Why I Believe What I Believe

In order to understand why one believes, one first must understand what one believes, and I don’t know that I believe anything in the spiritual/religious sense. I believe that there are parts of nearly every religion that are deserving of respect and study, but I don’t believe any religion is wholly right. I’m pretty sure that there is no creator figure pulling all the world’s puppet strings and talking to a chosen few in conspiratorial whispers, but when it comes to whether there is or isn’t a creator and what form they will take, I don’t have an answer and therefore can’t say what I believe. The best I can offer is that there is an answer one way or another and the ultimate truth won’t be discovered in my lifetime and I’m okay with that.

I think I believe this way because I trained myself to think this way. I grew up around all kinds of “crazies” – Christian fundamentalists, Wiccans that took crystals waaay too seriously, ghost-hunters, social scene dogmatists, eco- and animal rights terrorists, etc. Whether I was watching people in pews speaking in tongues deep in the woods of Kentucky (it’s eye-opening, to say the least) or being used as a “magical battery” by a coven that was “spiritually cleansing” a shop, I realized that whatever they were experiencing was completely different than what I was experiencing. Although I could not know why that person was having that experience, I could see that they were having some experience and would continue having it, whether I could validate it through my own experiences or not.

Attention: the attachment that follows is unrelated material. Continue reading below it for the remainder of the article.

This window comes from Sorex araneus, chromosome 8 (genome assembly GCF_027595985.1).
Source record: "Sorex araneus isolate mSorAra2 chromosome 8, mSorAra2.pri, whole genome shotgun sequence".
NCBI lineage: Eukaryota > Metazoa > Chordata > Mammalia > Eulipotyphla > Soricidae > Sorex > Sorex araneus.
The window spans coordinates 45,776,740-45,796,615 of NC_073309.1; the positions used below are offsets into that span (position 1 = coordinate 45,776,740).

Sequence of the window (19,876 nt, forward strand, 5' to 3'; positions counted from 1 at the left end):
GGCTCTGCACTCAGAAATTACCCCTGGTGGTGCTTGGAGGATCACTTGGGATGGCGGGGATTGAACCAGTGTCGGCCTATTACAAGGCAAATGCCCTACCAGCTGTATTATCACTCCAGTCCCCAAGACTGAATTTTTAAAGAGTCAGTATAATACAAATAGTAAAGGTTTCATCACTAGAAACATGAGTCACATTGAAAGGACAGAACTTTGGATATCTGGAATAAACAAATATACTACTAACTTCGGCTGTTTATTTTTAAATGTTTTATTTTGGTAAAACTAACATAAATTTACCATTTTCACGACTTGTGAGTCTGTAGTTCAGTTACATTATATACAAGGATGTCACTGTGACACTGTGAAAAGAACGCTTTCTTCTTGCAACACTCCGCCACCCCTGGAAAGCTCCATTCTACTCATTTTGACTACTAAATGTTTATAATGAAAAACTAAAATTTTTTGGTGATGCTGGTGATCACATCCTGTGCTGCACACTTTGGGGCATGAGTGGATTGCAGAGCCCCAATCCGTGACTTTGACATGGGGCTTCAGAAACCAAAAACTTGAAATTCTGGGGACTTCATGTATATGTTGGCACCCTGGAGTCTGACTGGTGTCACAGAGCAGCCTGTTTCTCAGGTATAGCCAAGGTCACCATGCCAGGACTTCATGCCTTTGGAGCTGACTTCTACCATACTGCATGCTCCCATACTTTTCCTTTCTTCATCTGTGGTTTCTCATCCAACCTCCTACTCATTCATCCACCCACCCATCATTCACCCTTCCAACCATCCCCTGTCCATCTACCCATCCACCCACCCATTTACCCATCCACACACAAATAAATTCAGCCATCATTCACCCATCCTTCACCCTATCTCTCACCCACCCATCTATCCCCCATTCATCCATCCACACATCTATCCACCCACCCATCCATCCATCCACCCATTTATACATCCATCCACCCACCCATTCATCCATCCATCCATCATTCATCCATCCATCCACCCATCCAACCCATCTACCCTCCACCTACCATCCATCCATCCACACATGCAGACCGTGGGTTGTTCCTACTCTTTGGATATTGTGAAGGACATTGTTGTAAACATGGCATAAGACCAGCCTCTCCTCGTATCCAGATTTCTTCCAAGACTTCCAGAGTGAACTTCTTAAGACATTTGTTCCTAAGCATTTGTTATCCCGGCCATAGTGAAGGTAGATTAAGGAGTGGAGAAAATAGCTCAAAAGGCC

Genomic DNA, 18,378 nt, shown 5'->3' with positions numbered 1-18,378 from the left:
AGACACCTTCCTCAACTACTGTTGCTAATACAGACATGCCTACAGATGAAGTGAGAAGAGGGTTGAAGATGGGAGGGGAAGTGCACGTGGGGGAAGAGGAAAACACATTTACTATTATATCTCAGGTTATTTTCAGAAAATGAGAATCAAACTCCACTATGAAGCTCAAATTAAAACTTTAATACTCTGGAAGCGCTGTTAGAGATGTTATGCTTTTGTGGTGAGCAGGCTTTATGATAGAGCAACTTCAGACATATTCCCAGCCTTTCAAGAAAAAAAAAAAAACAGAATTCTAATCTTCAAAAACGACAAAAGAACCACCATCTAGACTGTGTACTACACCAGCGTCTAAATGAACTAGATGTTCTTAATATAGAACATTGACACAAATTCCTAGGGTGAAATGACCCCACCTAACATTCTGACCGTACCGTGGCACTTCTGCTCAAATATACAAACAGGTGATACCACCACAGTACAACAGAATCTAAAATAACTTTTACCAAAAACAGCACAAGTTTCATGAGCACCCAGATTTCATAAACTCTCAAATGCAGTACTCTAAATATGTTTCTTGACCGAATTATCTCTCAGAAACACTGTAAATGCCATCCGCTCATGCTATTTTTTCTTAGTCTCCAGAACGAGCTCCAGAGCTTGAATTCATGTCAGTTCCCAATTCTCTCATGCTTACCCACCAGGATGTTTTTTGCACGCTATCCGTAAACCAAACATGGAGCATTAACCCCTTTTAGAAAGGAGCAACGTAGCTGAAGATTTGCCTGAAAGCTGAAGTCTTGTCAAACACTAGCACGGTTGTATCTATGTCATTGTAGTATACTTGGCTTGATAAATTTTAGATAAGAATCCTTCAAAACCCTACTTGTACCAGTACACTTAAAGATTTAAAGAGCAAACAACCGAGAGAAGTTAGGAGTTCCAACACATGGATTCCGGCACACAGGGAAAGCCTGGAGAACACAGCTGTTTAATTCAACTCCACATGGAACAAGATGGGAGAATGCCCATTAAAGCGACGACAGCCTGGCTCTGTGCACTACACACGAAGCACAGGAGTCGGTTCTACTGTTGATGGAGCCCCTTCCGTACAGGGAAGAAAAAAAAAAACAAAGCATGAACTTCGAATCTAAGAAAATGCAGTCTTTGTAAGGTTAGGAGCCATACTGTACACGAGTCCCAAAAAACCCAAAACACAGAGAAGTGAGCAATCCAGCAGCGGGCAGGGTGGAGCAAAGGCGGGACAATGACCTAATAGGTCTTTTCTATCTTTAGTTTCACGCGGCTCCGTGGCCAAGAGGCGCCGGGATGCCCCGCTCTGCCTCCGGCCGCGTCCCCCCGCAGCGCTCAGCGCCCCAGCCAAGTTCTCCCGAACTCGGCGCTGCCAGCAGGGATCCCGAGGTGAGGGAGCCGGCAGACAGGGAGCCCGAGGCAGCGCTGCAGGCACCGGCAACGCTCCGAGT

So I can’t say I believe anything except that the majority of beliefs I’ve encountered are perfectly valid and as long as they aren’t harming someone else, I’m okay with whatever. I believe in what I’ve personally evidenced, and in the knowledge I’m given by people I put my faith in. Most of my faith lies in men of science and thinkers that have been taken to task and come out stronger for it. I believe that way because I don’t know how else to believe in something. I taught myself that “see it to believe it/without footage, it’s fiction.” I did that because I couldn’t rationally reconcile all the disparate beliefs I was receiving from people that I admired, respected or at least invested time and energy in associating or friendship, especially knowing through evidence, time and again, that people are prone to embellishment and invention under just about any circumstance.

Does that make sense?

Share on FacebookTweet about this on TwitterShare on Google+Share on TumblrShare on RedditShare on StumbleUpon